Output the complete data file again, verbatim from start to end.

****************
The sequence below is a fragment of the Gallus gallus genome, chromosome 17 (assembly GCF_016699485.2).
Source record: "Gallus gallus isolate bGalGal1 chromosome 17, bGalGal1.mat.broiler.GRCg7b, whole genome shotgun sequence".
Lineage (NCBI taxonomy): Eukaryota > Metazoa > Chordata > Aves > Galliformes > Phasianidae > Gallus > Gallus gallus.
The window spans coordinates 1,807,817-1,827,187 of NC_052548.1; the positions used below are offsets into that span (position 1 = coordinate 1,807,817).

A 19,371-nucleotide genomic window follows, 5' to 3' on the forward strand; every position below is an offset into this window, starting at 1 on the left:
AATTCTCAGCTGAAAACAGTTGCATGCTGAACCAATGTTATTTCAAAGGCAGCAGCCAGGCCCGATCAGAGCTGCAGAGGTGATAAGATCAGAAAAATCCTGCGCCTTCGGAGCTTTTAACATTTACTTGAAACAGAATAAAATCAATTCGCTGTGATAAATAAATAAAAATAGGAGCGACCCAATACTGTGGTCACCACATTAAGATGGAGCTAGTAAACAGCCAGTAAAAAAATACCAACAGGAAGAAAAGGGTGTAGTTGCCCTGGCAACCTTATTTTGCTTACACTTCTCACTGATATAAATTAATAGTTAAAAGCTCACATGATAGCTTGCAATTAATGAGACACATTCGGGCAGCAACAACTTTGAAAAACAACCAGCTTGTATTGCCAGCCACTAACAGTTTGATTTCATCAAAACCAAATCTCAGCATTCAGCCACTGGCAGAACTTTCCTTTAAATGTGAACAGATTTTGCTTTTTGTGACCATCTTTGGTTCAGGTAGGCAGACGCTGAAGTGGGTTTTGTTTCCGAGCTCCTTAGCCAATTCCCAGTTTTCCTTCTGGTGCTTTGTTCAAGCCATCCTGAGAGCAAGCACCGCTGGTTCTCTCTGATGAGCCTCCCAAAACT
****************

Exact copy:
The sequence below is a fragment of the Gallus gallus genome, chromosome 17 (assembly GCF_016699485.2).
Source record: "Gallus gallus isolate bGalGal1 chromosome 17, bGalGal1.mat.broiler.GRCg7b, whole genome shotgun sequence".
Lineage (NCBI taxonomy): Eukaryota > Metazoa > Chordata > Aves > Galliformes > Phasianidae > Gallus > Gallus gallus.
The window spans coordinates 1,807,817-1,827,187 of NC_052548.1; the positions used below are offsets into that span (position 1 = coordinate 1,807,817).

A 19,371-nucleotide genomic window follows, 5' to 3' on the forward strand; every position below is an offset into this window, starting at 1 on the left:
AATTCTCAGCTGAAAACAGTTGCATGCTGAACCAATGTTATTTCAAAGGCAGCAGCCAGGCCCGATCAGAGCTGCAGAGGTGATAAGATCAGAAAAATCCTGCGCCTTCGGAGCTTTTAACATTTACTTGAAACAGAATAAAATCAATTCGCTGTGATAAATAAATAAAAATAGGAGCGACCCAATACTGTGGTCACCACATTAAGATGGAGCTAGTAAACAGCCAGTAAAAAAATACCAACAGGAAGAAAAGGGTGTAGTTGCCCTGGCAACCTTATTTTGCTTACACTTCTCACTGATATAAATTAATAGTTAAAAGCTCACATGATAGCTTGCAATTAATGAGACACATTCGGGCAGCAACAACTTTGAAAAACAACCAGCTTGTATTGCCAGCCACTAACAGTTTGATTTCATCAAAACCAAATCTCAGCATTCAGCCACTGGCAGAACTTTCCTTTAAATGTGAACAGATTTTGCTTTTTGTGACCATCTTTGGTTCAGGTAGGCAGACGCTGAAGTGGGTTTTGTTTCCGAGCTCCTTAGCCAATTCCCAGTTTTCCTTCTGGTGCTTTGTTCAAGCCATCCTGAGAGCAAGCACCGCTGGTTCTCTCTGATGAGCCTCCCAAAACT